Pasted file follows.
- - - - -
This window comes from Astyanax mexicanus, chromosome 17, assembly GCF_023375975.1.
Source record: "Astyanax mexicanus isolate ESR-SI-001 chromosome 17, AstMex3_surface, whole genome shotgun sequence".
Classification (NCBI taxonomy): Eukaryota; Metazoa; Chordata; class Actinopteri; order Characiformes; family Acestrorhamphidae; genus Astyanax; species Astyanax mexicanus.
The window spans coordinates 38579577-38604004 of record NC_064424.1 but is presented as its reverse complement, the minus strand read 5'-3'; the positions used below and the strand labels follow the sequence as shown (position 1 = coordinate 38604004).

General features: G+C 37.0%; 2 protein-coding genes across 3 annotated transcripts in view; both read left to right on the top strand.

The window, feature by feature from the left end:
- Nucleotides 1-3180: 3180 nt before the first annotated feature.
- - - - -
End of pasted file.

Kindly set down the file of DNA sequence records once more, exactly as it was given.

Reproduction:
This window comes from Astyanax mexicanus, chromosome 17, assembly GCF_023375975.1.
Source record: "Astyanax mexicanus isolate ESR-SI-001 chromosome 17, AstMex3_surface, whole genome shotgun sequence".
Classification (NCBI taxonomy): Eukaryota; Metazoa; Chordata; class Actinopteri; order Characiformes; family Acestrorhamphidae; genus Astyanax; species Astyanax mexicanus.
The window spans coordinates 38579577-38604004 of record NC_064424.1 but is presented as its reverse complement, the minus strand read 5'-3'; the positions used below and the strand labels follow the sequence as shown (position 1 = coordinate 38604004).

General features: G+C 37.0%; 2 protein-coding genes across 3 annotated transcripts in view; both read left to right on the top strand.

The window, feature by feature from the left end:
- Nucleotides 1-3180: 3180 nt before the first annotated feature.